At Bruno Paillard, the exact details of production aren’t revealed, but Bruno says that the Pinot comes from a mix of short and long maceration. “At first I tried to make rosé only by short maceration, but I think that makes sense only for vintage.” About 15% Chardonnay is included also to help with freshness. I suspect this means that the nonvintage rosé is a blend between Pinot Noir exposed to short saignée (a genuine rosé), some Blanc de Noirs pressed straight off the Pinot Noir and also white wine from Chardonnay, and a little red also directly added (made by long maceration). All of Bruno Paillard’s wines are precise and pure, and the rosé is no exception. A vinous nose leads into a light palate with the citrus edge just taken off. It doesn’t exactly have red fruits on the palate, but makes a softer impression than the Brut. It’s just a little more textured than you usually find with rosé.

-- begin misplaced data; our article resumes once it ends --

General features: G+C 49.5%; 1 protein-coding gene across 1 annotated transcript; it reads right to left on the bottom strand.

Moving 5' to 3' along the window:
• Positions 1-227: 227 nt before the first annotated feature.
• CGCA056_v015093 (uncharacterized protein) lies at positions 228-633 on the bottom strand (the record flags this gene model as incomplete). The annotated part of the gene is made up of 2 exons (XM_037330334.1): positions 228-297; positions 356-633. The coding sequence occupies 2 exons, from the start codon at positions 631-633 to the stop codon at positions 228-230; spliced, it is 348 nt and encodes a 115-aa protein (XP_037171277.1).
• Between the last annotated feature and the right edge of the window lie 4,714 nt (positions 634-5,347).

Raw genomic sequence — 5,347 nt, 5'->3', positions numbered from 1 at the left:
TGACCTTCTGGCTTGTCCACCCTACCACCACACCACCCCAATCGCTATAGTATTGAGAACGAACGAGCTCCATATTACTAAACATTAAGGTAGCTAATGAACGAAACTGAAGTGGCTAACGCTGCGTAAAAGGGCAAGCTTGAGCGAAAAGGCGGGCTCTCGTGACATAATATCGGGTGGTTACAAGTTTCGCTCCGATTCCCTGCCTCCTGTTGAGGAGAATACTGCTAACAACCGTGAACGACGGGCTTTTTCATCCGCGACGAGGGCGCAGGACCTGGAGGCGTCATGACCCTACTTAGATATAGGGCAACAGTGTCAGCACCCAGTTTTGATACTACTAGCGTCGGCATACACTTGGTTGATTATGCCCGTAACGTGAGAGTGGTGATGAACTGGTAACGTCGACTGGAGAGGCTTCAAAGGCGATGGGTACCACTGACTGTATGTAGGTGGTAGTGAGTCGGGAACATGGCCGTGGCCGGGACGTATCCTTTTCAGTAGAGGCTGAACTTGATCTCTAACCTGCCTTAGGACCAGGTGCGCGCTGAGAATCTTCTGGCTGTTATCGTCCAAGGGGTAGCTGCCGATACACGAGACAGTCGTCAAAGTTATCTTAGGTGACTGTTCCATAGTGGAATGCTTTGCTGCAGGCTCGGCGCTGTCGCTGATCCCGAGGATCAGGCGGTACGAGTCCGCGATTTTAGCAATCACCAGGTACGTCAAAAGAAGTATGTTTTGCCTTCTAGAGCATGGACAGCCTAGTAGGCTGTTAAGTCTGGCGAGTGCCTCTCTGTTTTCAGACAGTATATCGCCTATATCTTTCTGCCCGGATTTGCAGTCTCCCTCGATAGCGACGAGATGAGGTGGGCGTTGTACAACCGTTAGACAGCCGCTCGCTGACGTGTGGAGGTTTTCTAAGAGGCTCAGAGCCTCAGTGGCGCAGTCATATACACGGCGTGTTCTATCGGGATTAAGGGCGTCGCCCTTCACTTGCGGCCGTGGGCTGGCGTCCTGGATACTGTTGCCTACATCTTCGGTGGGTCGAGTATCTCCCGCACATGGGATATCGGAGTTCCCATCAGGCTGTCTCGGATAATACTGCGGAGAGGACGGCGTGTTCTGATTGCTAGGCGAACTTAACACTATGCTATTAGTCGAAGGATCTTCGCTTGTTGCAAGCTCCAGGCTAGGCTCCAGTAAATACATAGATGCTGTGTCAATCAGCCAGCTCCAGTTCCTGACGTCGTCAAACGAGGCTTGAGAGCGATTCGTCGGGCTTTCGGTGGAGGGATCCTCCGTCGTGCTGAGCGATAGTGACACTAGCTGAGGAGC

A rosé with real attitude comes from Jacquesson (well, actually, I would be inclined to say that all the wines at Jacquesson have attitude). I tasted the 2008 Terres Rouge, which comes from Dizy. It has a strikingly dark color, close to a light red wine. It is 100% Pinot Noir made by skin contact using two macerations: one for 20-30 hours, the other more briefly using free-run from pressing. The palate shows a rare case where red fruits are evident but completely integrated, with an aromatic, almost perfumed, quality of Pinot Noir. Softer on the palate than the other wines from Jacquesson, this is a rosé of unusual character.